Tonal music is written in keys, that is, establishing the starting point for the tones that make up the major and minor scales. Any tone can be that starting point and therefore a key. That means that there are twelve major and twelve minor keys from which to choose. It’s also arguable that there are seven more keys possible if one assumes that enharmonic equivalents are actually different tones. On keyboard instruments such as the piano, the tone F-sharp is the same as G-flat. But on other instruments, it’s possible to make F-sharp higher than G-flat. That allows for another seven keys.
Then there’s rhythm, the amount of time devoted to each note. In western music, rhythmic patterns are defined by beats and a brief time period called a “measure” which in most music is two, three, four, or, occasionally, five beats long. The beats themselves can be subdivided into two or three sub-beats. In complex music, composers sometimes write melodies or harmonies with two different rhythmic patterns sounding at the same time.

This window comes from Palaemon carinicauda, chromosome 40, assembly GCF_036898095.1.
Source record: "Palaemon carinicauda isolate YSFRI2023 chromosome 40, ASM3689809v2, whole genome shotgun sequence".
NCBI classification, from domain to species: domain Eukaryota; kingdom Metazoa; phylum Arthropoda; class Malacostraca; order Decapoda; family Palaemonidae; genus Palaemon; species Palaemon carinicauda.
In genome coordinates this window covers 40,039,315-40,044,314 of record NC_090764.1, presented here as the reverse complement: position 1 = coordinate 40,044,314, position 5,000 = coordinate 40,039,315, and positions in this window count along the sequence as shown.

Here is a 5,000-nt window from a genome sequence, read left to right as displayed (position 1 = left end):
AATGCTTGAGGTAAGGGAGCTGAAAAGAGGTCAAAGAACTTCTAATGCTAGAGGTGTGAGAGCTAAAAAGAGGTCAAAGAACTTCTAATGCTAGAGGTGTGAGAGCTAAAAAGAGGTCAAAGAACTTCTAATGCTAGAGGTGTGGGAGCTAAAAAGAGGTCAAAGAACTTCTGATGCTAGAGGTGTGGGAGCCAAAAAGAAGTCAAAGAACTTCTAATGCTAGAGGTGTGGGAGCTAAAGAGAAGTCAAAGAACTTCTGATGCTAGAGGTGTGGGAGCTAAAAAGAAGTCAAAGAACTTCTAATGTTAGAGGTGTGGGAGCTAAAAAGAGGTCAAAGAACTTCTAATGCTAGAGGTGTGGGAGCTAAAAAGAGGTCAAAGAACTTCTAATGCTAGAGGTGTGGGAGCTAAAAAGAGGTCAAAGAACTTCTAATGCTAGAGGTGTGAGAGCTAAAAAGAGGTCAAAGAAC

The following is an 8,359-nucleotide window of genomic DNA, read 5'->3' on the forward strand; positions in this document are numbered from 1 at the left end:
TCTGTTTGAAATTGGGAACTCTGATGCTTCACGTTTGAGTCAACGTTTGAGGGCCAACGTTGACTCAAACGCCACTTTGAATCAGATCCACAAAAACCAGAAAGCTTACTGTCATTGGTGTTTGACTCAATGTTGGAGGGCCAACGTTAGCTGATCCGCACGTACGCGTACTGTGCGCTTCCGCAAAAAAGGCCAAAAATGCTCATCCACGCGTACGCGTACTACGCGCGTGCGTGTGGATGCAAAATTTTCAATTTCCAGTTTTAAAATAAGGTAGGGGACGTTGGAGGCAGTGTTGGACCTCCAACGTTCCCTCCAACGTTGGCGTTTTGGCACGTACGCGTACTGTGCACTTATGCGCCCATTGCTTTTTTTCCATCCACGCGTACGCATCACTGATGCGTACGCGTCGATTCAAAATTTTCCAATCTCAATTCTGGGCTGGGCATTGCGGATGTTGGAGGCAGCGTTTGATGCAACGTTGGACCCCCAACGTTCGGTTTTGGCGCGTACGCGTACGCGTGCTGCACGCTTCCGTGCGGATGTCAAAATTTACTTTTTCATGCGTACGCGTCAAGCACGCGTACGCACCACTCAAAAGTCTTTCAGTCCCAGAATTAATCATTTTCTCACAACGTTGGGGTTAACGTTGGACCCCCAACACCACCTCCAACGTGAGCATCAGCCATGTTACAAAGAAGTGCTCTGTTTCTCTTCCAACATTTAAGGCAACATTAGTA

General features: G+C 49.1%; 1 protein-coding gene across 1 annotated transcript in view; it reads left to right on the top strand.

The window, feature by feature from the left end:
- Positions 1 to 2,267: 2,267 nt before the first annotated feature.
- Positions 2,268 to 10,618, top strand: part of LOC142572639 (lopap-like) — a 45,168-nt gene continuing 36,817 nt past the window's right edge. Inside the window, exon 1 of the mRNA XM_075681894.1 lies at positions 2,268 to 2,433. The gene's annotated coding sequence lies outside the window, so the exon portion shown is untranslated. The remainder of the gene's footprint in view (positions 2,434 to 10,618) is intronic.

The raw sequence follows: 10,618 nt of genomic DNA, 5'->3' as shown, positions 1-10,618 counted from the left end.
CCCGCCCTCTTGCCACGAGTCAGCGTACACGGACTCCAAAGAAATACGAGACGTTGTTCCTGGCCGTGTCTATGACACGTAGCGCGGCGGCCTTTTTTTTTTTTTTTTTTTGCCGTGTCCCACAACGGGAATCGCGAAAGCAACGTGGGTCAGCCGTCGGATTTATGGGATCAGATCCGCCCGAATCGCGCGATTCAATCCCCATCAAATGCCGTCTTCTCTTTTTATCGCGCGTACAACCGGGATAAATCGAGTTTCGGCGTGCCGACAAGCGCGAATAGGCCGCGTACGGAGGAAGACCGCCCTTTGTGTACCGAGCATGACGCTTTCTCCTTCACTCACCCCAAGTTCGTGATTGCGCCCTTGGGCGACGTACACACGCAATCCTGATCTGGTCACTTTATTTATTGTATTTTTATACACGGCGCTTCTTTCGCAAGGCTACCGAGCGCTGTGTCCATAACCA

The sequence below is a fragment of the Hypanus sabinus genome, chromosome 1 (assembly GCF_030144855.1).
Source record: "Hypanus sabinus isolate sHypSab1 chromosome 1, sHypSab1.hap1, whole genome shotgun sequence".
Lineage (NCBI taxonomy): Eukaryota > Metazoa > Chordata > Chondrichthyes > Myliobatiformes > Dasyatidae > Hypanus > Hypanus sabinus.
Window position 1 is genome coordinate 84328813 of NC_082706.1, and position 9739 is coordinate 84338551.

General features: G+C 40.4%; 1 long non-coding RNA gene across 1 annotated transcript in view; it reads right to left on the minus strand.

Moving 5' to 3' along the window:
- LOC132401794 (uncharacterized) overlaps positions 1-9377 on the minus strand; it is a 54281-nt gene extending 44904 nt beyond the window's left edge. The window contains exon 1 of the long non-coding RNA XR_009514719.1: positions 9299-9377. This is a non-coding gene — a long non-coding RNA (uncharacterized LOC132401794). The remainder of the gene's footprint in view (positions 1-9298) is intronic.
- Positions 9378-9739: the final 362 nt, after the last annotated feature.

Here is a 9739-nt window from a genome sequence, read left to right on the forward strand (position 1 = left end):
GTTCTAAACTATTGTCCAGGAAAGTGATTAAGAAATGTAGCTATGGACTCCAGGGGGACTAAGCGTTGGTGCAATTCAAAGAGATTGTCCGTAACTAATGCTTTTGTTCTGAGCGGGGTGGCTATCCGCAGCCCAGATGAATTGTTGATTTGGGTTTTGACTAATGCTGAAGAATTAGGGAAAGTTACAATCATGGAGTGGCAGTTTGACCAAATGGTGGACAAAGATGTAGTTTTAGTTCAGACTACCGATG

Tonal music reaches its artistic apex in counterpoint or polyphony, the sounding of multiple melodies at the same time. Melodies in counterpoint must be individually satisfying and go together in ways that adhere to the rules of harmony to be pleasing to the human ear. That makes composing them mammothly difficult.
Counterpoint’s most celebrated form is the fugue which sets a single melody against itself. The best known fugues are those in Johann Sebastian Bach’s Das Wohltemperierte Klavier (The Well Tempered Klavier), a collection of 48 preludes and fugues. In the view of many, myself included, Bach’s fugues are the highpoint of tonal music.